Feel free to show me case-wise where I'm wrong. America and Britain had the most developed communications systems for their military in WW 2. The Germans lagged behind that. The Soviets simply didn't have the capacity to make the necessary equipment, and even with massive help from the US, in particular, sending vacuum tubes, radios, telephones, wire, etc., to them they always had a shortage.

                      Pick up any half-decent book on armored warfare and read up on how a lack of radios in every tank effected command and control. Since for most of the war, a large portion of Russian armor didn't have a radio installed, it goes intuitively that they had serious command and control problems operating large armored formations.

                      You might pick up and read say, Fire-power The British Army Weapons & Theories of war 1904-1945 to discover how radio and telephone communications made artillery devastatingly effective. The US likewise, used the same equipment in somewhat different ways to do the same. Show where the Soviets, or even the Germans were able to mass artillery and effectively control it on a mobile battlefield. Sure, both could mass a barrage-- particularly the Soviets-- in a set piece battle. But, once things got moving, neither got much artillery support.

                      One of the biggest shortcomings of the Red Army was a poor communications net. The same goes for the Red Air Force. They had a much less robust fighter direction system and that allowed the Luftwaffe to continue to be somewhat effective in the East even as it fell apart in the West.

                      So, show me where I'm wrong.

                      Comment


                      • No, you need to prove your claims in terms of COMBAT HISTORY. Not a bunch of generalizations that conveniently satisfy your ideological/supremacism agenda. Keep in mind that I don't necessary disagree with 100% of your made-up theories, but you tend to overassume that if it appeared in your imagination or in a tactics book, it actually happened as such in a general way among thousands of different circumstances. Your main issue is you seem to have little interest in unit and operational history, so you cannot match this with a critical mass of actual evidence. Basically you gotten away with telling made up stories for 10+ years on forums that deceptively make it look like you know what you are talking about and you have hundreds of sources when in reality you had heard of a few sentences in some booklet or book.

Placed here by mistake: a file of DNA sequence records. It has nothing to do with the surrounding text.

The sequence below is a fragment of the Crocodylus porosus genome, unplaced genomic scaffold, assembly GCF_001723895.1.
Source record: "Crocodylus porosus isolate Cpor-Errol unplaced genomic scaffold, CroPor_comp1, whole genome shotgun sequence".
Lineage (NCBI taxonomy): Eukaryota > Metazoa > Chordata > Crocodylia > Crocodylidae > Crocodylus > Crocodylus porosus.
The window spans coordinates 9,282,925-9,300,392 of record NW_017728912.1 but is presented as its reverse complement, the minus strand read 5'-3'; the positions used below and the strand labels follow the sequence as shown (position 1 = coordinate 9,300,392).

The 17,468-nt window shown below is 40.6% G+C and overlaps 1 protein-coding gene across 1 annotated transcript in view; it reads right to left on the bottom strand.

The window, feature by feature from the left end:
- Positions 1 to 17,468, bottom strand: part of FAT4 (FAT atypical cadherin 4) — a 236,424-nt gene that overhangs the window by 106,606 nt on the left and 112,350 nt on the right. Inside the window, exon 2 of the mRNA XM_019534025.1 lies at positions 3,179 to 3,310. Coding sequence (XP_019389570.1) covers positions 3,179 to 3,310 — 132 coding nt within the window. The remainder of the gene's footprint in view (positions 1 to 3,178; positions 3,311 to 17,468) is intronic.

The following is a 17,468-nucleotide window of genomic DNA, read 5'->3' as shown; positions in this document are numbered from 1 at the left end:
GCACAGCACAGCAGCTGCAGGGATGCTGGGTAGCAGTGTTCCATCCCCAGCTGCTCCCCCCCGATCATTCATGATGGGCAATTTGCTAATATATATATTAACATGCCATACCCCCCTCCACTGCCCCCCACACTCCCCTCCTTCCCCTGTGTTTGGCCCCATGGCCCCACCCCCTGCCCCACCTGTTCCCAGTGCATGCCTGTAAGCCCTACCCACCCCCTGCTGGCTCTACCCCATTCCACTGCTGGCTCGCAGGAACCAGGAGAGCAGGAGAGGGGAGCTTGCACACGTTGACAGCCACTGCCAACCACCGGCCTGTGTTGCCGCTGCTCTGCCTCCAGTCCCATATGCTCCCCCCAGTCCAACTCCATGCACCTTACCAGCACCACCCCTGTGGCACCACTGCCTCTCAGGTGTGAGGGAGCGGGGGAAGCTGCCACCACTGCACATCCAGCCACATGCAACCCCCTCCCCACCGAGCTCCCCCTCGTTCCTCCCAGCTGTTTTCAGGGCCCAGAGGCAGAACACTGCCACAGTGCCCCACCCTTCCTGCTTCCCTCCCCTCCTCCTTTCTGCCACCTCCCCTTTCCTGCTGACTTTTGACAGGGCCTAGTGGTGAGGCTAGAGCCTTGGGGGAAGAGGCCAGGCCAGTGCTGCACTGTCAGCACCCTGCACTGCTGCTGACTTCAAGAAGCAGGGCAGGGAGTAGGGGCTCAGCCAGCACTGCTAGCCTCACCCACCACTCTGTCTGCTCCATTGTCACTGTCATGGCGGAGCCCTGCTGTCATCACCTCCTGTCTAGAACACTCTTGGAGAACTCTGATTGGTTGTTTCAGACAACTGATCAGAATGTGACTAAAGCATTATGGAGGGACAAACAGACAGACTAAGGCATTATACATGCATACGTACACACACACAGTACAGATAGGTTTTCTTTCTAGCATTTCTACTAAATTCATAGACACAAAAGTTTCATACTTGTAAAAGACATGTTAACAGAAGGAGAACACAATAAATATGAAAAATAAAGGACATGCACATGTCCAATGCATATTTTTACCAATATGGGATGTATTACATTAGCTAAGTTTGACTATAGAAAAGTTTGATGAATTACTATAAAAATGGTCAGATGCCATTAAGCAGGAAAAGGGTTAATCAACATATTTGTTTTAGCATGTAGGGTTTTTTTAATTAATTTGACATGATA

Zhitomir-Berdichev, West of Kiev: 24 Dec 1943-31 Jan 1944
                        Stalin's Favorite: The Combat History of the 2nd Guards Tank Army
                        Barbarossa Derailed I & II
                        Battle of Kalinin October 1941

                        Comment


                        • Originally posted by Nick the Noodle View Post
                          The emphasis of the Soviet war economy was not generally geared towards high tech equipment.
                          I don't think that combat airplane was less "high-tech" than a portable radio. For various reasons the Soviet leadership didn't invest proportionally in development of communication during 1930s. Which was exacerbated by a loss of industries early in the war. Anyway, if you take the situation at the end of the war the problem was not a lack of radios per se, but a lack of radios suitable for infantry companies. The lightest backpack radio produced by that moment was as heavy about 20 kg. Weight and bulkiness meant that it had problems accompanying forward infantry elements and even if it did, operators tended to become casualties rather soon. Add to that heavy diversion of radios to artillery units.

                          It should be added that deficit of communication equipment especially critical circa early 1942 is makes a strong case against excessive proliferation of small units. It was better to have 200 full-blooded divisions fully equipped with communications than 400 small divisions deficient in communications. The same applies to non-divisional units.

                          Comment


                          • Originally posted by Artyom_A View Post